Does it matter?

Does it matter?

This morning Abbott (NYSE: ABT) received approval for the Libre Pro system. According to a company issued press release;

“Abbott (NYSE: ABT) today announced that the U.S. Food and Drug Administration (FDA) has approved the company’s FreeStyle Libre Pro system, a revolutionary continuous glucose monitoring (CGM) system for healthcare professionals to use with their patients with diabetes.

FreeStyle Libre Pro system is designed to empower healthcare professionals to provide better diabetes management for diabetes patients. The system provides healthcare professionals with a visual snapshot of glucose data, known as the Ambulatory Glucose Profile (AGP), giving a more simplified and clear overview of not only glucose levels, but also patterns and trends within those levels. This valuable information helps healthcare professionals make better, customized treatment decisions for their patients – and for a significantly lower cost than other professional CGM products available.”

While this is a positive step forward for Abbott the question is does it change anything, does it matter?

As we have been stating for some time continuous glucose monitoring is the hottest thing going in diabetes devices. Within 5 years CGM will become the standard for glucose measurement. Yet, the battle isn’t over which system is the most accurate or which system works with which insulin pump. No the battle in CGM is what the battle always is; turning this data into patient relevant patient actionable information which then leads to better patient outcomes.

Put more simply this is battle over systems NOT hardware. Yes, it is true that the Dexcom (NASDAQ: DXCM) is the most accurate of the systems on the market. It is also true that the folks at Medtronic (NYSE: MDT) are working to improve the accuracy of their system, as is Abbott. Data accuracy is not where this battle will be fought.

With Dexcom aligned with Google and Medtronic with IBM Watson, data analytics, predictive analytics combined with artificial intelligence will be the weapons used to determine the winner.

We see Abbott well behind in this race as even if the consumer version of the Libre is approved here in the US, the system has limitations but more importantly it’s coming to the race a day late and dollar short. Especially when you consider what Dexcom and Medtronic have in their respective CGM pipelines. It won’t be long before disposable CGM systems are here, systems which will be competitively priced with conventional finger stick point to point monitors. Systems which will come with way cool whiz bang apps which will attempt to transform this data into patient relevant patient actionable information.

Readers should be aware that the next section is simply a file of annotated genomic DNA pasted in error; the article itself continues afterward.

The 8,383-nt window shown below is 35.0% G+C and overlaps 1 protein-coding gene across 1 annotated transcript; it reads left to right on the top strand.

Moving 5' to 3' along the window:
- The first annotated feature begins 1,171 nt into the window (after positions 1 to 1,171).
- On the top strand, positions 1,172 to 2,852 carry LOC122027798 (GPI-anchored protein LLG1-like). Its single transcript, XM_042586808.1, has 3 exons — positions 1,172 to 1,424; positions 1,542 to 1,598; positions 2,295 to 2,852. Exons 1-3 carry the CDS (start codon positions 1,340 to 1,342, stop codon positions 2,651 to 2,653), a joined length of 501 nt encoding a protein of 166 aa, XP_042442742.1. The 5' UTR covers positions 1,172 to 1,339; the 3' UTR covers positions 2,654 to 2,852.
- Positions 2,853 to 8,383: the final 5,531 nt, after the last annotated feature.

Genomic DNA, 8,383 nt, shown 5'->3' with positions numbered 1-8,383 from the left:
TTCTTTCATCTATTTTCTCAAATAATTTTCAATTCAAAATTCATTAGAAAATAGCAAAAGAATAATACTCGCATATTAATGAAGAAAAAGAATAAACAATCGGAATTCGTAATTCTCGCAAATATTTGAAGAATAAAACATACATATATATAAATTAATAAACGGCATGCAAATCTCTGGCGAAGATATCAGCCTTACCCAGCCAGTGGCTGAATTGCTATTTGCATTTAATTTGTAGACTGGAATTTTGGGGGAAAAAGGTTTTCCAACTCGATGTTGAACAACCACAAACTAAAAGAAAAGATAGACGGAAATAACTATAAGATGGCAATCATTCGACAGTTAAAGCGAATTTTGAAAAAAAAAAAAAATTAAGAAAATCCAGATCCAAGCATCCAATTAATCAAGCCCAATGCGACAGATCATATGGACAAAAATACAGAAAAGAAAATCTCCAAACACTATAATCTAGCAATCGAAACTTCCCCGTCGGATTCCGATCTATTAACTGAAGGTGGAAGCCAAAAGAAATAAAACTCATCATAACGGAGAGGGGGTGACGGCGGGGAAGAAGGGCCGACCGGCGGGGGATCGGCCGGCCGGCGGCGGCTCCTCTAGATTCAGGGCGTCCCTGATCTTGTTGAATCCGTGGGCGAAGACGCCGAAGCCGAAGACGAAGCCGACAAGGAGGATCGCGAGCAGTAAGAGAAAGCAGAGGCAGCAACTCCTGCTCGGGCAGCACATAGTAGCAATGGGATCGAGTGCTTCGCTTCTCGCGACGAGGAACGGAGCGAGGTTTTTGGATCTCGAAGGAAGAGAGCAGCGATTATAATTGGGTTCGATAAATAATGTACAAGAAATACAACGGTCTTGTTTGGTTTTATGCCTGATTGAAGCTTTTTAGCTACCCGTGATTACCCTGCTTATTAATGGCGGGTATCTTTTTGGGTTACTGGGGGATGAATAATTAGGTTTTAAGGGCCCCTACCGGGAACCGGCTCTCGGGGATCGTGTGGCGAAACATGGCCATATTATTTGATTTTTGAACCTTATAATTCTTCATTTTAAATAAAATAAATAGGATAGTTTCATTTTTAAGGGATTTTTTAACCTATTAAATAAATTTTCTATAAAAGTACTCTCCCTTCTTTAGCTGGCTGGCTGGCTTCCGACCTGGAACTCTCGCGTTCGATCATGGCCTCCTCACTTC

Most importantly of all these way cool whiz bang apps will dumb down diabetes management for the patient, and this is not a bad thing it is a very good thing. The dumber the better, especially when you consider that real money will be made by getting non-intensively managed patients to use these new disposable systems. This is by far the largest market opportunity.

By our way of thinking Abbott is using the Libre as bait. They see that Apple and others in the Valley are jumping into the diabetes pool. These cash rich companies can easily afford to acquire the Abbott diabetes unit. They also can use their vast resources to improve the Libre turning it into the cornerstone of the diabetes management systems they are building. Abbott just doesn’t have the vision or resources to do this.

The central fact is there is room for multiple players in the CGM market. Again the key is not intensively managed patients, this is the low hanging fruit. The key is non-intensively managed patients, patients who need the information just as much as intensively managed patients. What everyone fails to understand is that while non-intensively managed patients may not be able to take immediate action based on data, this data when analyzed and presented in the correct fashion can and will positively impact outcomes. The results may not be as immediate as with intensively managed patients but the results will come.

This is why these companies must develop different platforms for each set of patients. The fact is an intensively managed patient wants to see one thing, while a non-intensively managed patient wants to see something totally different. Years ago we noted that BGM companies should take the systems they had and reconfigure them to target different patient populations. While an intensively managed patient wants to see an actual number, non-intensively managed would be more comfortable seeing which zone they are in, green for good, yellow for caution and red for bad.

The same is true with CGM data given who will be using this data.

Yes, we know this getting redundant but this is not a battle over who has the best hardware. This is battle over who has the best SYSTEM. As it stands today Dexcom and Medtronic are well ahead in this race with Abbott a distant third. This does not mean they cannot catch up, they can BUT not as part of Abbott. It’s time for Miles to let go of his baby, to let this child become an adult. The Libre in the right hands has potential however given Abbott’s dismal track record in CGM it’s time to cut the umbilical cord.

As Momma Kliff said long ago; “There comes a point when you realize that your kids aren’t kids anymore. They are adults and at some point you have to let them be adults. Let them make their own mistakes, let them take ownership of their actions. They may not live the life you want but its not your life to live. It’s theirs.”